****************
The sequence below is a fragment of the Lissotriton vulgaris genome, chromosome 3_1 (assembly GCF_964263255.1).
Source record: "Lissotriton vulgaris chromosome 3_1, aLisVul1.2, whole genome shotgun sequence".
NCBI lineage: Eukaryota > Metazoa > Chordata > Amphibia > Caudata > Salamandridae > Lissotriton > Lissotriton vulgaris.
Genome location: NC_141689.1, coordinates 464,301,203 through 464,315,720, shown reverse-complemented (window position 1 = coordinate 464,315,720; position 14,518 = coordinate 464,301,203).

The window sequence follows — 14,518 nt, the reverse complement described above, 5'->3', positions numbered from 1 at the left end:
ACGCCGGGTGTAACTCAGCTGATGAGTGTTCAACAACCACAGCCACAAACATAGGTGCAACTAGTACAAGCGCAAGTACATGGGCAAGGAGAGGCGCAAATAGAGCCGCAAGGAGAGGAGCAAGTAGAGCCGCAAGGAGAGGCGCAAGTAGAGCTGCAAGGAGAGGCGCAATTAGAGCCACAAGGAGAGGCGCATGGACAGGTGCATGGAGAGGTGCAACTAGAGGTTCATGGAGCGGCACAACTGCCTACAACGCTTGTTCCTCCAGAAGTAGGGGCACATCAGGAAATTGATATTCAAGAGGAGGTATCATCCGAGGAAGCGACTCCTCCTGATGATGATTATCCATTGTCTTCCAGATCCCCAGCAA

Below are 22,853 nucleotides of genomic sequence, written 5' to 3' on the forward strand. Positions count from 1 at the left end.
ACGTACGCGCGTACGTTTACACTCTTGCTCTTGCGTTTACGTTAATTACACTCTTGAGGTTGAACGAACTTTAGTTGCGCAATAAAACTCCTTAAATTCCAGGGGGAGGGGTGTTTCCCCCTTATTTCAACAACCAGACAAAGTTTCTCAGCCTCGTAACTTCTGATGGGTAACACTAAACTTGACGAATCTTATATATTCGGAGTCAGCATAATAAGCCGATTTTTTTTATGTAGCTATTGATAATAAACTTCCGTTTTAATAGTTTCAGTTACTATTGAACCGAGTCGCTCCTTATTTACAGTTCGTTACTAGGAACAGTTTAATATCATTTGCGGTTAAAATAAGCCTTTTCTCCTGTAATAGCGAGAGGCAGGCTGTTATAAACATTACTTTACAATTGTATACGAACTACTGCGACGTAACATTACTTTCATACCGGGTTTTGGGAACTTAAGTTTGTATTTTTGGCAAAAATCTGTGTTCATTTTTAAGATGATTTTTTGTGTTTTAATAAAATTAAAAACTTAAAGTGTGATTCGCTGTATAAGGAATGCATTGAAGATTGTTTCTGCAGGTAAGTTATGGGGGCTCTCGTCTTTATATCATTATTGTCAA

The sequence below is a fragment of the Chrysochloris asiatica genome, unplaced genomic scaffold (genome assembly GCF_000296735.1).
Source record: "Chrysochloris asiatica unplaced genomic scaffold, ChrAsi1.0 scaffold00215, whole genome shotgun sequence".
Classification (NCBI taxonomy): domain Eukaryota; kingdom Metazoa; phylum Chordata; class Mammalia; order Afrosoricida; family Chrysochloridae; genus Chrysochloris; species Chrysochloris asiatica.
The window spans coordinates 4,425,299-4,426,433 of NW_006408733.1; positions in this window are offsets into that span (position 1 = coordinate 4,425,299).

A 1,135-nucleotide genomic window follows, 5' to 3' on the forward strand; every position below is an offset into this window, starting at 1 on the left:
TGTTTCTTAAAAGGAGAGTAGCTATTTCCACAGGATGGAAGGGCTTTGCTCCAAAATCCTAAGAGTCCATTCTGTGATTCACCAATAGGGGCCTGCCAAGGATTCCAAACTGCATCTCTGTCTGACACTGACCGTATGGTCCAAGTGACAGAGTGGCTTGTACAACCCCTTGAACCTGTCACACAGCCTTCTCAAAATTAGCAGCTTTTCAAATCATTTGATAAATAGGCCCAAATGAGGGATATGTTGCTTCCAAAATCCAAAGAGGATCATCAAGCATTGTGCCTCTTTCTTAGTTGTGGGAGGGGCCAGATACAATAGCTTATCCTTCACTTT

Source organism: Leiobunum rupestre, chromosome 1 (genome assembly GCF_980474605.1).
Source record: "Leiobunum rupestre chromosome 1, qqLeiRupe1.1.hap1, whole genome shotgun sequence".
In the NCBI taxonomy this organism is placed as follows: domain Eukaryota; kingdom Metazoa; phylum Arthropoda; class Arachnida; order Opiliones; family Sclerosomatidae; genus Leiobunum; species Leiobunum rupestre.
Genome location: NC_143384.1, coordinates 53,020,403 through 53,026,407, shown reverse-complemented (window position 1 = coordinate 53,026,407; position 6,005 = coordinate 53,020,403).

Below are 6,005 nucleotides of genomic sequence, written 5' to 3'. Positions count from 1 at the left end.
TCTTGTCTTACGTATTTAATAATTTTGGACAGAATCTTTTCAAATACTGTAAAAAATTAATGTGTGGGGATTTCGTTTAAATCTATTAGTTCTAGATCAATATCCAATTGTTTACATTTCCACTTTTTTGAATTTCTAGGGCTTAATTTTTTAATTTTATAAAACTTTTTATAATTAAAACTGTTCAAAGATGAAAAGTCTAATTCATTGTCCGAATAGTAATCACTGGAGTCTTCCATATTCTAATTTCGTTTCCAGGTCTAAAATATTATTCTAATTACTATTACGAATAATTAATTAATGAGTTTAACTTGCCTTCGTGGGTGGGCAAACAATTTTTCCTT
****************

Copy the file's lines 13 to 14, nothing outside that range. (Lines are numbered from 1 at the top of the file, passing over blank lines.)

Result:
A 1,135-nucleotide genomic window follows, 5' to 3' on the forward strand; every position below is an offset into this window, starting at 1 on the left:
TGTTTCTTAAAAGGAGAGTAGCTATTTCCACAGGATGGAAGGGCTTTGCTCCAAAATCCTAAGAGTCCATTCTGTGATTCACCAATAGGGGCCTGCCAAGGATTCCAAACTGCATCTCTGTCTGACACTGACCGTATGGTCCAAGTGACAGAGTGGCTTGTACAACCCCTTGAACCTGTCACACAGCCTTCTCAAAATTAGCAGCTTTTCAAATCATTTGATAAATAGGCCCAAATGAGGGATATGTTGCTTCCAAAATCCAAAGAGGATCATCAAGCATTGTGCCTCTTTCTTAGTTGTGGGAGGGGCCAGATACAATAGCTTATCCTTCACTTT